Are there 400,000 fewer children in poverty in the UK than there were in 2010?

Boris Johnson claimed child poverty has reduced – has it?
Slava Samusevich/Shutterstock

John H McKendrick, Glasgow Caledonian University

There are 400,000 fewer children in poverty than there were in 2010. We are taking steps to alleviate poverty, the gap between rich and poor has actually diminished.

Boris Johnson, prime minister and Conservative Party leader, on the BBC Andrew Marr show on December 1

Boris Johnson’s bold claim about child poverty needs some careful consideration – it is a very partial truth that completely misrepresents wider realities.

Let’s give credit where credit is due. Johnson did not explain how he reached the figure of 400,000, and the Conservative press office did not respond to a request from The Conversation for his source. However, it’s likely that he was referring to the absolute low income measure of child poverty, which did fall from 3.9 million in 2012-13 to 3.5 million in 2016-17. If so, his claim is accurate – but only if it refers to this time period.

If Johnson was using the absolute measure of child poverty, then his claim is out of date. Half of this “progress” disappeared in a single year, as the level of child poverty using this absolute low income measure has since increased by 200,000 from 2016-17 to 2017-18 – from 3.5 million to 3.7 million.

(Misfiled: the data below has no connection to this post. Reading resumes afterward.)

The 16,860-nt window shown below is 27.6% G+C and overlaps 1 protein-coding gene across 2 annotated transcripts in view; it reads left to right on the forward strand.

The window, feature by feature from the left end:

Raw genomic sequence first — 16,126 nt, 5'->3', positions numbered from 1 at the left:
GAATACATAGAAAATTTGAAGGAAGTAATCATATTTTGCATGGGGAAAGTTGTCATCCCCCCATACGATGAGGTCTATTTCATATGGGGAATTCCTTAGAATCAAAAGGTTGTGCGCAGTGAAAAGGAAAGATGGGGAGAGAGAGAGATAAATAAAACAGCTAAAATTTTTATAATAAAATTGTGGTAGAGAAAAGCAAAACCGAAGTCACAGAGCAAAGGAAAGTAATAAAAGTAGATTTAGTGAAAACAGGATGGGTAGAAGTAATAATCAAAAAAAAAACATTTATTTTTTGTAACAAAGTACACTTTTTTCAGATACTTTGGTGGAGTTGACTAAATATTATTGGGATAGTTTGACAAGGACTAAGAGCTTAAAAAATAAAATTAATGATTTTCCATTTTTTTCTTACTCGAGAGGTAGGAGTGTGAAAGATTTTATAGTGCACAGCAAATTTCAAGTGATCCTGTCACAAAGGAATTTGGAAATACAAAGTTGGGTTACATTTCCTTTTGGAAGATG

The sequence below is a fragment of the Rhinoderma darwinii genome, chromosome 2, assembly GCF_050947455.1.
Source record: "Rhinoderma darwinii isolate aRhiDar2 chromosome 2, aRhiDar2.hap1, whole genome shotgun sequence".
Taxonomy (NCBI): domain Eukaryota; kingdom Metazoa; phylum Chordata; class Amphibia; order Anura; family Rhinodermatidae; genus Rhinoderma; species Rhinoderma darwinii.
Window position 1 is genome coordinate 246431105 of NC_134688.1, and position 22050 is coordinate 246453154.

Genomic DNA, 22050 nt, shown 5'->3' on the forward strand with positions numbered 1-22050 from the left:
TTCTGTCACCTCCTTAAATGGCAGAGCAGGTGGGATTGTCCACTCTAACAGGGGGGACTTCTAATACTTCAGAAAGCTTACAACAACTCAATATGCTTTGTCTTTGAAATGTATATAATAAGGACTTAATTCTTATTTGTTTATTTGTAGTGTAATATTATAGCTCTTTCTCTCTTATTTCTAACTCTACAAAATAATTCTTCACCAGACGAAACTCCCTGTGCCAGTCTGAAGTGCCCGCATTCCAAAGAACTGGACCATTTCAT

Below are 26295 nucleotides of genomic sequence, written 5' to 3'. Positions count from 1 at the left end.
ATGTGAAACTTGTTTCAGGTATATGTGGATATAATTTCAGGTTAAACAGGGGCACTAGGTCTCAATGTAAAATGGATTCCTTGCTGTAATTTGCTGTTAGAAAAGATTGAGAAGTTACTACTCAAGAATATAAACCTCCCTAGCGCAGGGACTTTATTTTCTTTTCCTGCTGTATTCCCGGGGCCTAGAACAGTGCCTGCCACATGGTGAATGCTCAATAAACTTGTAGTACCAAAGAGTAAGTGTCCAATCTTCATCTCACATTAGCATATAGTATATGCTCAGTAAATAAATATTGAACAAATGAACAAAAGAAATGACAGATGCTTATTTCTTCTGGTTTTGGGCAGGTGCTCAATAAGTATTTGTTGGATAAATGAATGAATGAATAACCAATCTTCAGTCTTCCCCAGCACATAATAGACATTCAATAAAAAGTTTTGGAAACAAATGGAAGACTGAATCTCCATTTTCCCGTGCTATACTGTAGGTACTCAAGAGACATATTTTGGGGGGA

The so-called absolute measure of child poverty compares contemporary income against income in 2010-11, adjusted for inflation. This is a measure of whether the poorest families are seeing their incomes rise in real terms, and in the figure above, takes in families earning below 60% of median income, after housing costs. However, if everyone else’s income rises faster than the poorest families (which it has since 2010-11), then even with this increased income, it becomes ever more difficult for these families to buy what everyone else can afford.

So there are serious shortcomings with using such data to tell a good news story about child poverty in the UK.

Other measures tell other stories

Five points are worth considering. First, and most importantly, the absolute low income measure of child poverty is one of a group of inter-related indicators that should be looked at collectively if we are to completely understand child poverty.

The other two official measures of child poverty published by the Department for Work and Pensions tell a different story. The number of children living in poverty is estimated to have increased between 2010-11 and 2017-18 by 500,000 under the relative low income measure. This focuses on the here and now. It answers the question: “This year, how many of our children are living in a household whose income is so far below a typical income that we know that they are unable to afford to buy what we reasonably expect a household to be able to afford?”

Although the relative low income measure alone also presents a partial understanding of child poverty, it is this measure that is most widely used by experts to describe current levels of child poverty. And, it does not make for good news for the UK.